First Impressions of Ghosteen by Nick Cave and the Bad Seeds

I really fucking hate being the writer that wants to break the story first, especially when it comes to music because the internet is littered with shit writing for the sake of getting it out before the competition.  But this morning I felt the urge to write as I laid in bed, my phone next to my ear as I listened to the new Nick Cave and the Bad Seed’s record.  Please keep in mind, these are just first impressions, not a full review.  The album was a long one, so I had plenty of time to contemplate my thoughts.   

I listened to the global premiere of Ghosteen this morning on YouTube.  It’s not available on Spotify yet, I think Australia needs to wait another day.  But I’ve got some thoughts.  Firstly, the comments on the YouTube premiere were fucking weird.  Nick Cave fans really like to tell everyone, in poetic detail, of the tears falling down their face while listening to the album.  In fairness, it is a sad album.  Ghosteen follows the similar instrumental pallet that The Bad Seeds provided on Skeleton Tree.  Lyrically, it sounds as if Nick Cave is still dealing with the grief of his son.  But where Skeleton Tree was an immediate reaction to grief, Ghosteen almost seems like he’s trying to move on and part ways with the grief he’s held onto for years.  That’s just a hunch.  Cave also deals with many animalistic metaphors, some that I don’t fully understand yet after the first listen.  He mentions horses many times; horses in the forest, horses burning on fire, him riding horses burning on fire.  It’s still a very bleak and minimalistic album like Skeleton Tree.  And while I liked that album, it’s not my favourite metamorphosis of Nick Cave and the Bad Seeds.  Especially after the near perfect run of albums with Dig Lazarus Dig and Push the Sky Away.  I wanted just a little bit of guitar work, or violin, or percussion, or the Bad Seeds to enter with a full backing band.  Instead ominous synths and cathedral-like organs hold chords while Cave fiddles around on the piano.  It’s depressing, probably more depressing than Skeleton Tree, and I don’t know what mood I’d have to be in to throw this one on.  The last leg of the album is certainly much better than the start.  Or at least more dynamic.  My favourite songs off the first listen were Night Raid, Leviathan, Ghosteen and Hollywood.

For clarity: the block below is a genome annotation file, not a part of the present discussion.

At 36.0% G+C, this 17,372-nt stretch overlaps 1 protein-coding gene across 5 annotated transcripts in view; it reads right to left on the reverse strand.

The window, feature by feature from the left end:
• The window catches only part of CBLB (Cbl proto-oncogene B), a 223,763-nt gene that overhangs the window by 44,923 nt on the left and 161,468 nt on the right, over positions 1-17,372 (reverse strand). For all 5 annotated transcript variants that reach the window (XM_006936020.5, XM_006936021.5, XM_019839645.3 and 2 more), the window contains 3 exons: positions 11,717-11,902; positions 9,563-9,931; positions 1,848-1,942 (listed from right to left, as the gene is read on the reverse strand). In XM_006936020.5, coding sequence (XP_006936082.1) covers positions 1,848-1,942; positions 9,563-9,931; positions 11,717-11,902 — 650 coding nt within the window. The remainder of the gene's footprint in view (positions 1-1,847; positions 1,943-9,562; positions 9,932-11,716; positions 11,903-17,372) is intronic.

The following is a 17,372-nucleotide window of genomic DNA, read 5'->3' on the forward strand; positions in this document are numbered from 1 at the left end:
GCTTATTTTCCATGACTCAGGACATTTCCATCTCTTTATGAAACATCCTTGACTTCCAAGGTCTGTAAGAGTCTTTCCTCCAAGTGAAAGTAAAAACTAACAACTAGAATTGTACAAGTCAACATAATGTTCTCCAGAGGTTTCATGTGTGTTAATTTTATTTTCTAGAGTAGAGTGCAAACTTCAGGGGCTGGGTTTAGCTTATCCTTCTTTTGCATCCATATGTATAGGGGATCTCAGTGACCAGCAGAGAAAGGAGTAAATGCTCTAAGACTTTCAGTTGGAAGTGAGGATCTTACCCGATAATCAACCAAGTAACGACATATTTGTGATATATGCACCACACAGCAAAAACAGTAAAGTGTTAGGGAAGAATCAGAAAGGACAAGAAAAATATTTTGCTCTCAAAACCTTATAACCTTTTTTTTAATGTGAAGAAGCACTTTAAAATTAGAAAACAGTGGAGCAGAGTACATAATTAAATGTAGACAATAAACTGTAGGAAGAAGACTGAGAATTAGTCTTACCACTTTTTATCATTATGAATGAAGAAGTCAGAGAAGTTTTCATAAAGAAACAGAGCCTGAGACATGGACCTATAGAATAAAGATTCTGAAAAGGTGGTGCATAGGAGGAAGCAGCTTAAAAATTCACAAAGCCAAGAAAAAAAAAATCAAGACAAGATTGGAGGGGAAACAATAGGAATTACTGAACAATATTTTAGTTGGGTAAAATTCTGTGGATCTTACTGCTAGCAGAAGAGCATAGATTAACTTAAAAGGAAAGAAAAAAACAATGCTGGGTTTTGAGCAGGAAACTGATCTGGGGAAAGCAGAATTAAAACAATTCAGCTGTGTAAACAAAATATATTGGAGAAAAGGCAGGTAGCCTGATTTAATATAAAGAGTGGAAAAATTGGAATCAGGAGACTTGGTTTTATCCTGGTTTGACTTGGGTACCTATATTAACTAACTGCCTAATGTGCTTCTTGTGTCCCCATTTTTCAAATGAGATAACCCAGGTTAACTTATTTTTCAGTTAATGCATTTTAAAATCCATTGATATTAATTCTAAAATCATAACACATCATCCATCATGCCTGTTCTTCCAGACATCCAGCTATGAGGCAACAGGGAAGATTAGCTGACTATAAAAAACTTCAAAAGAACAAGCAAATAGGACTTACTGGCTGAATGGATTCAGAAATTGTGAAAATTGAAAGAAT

Cave closes the album with a heartfelt preach, “I’m just waiting for peace to come.”  And I hope it does.  For the sake of Cave’s sanity and for the sake of his band.  This isn’t a bad album, it’s just not a good Nick Cave and the Bad Seeds album.

One Comment

  1. jenny orchard

    thank you for being perhaps the only person on google to actually say this isn’t a very interesting or listenable album, I cant understand why all reviews are raving its their best. Maybe I’m not sad enough.


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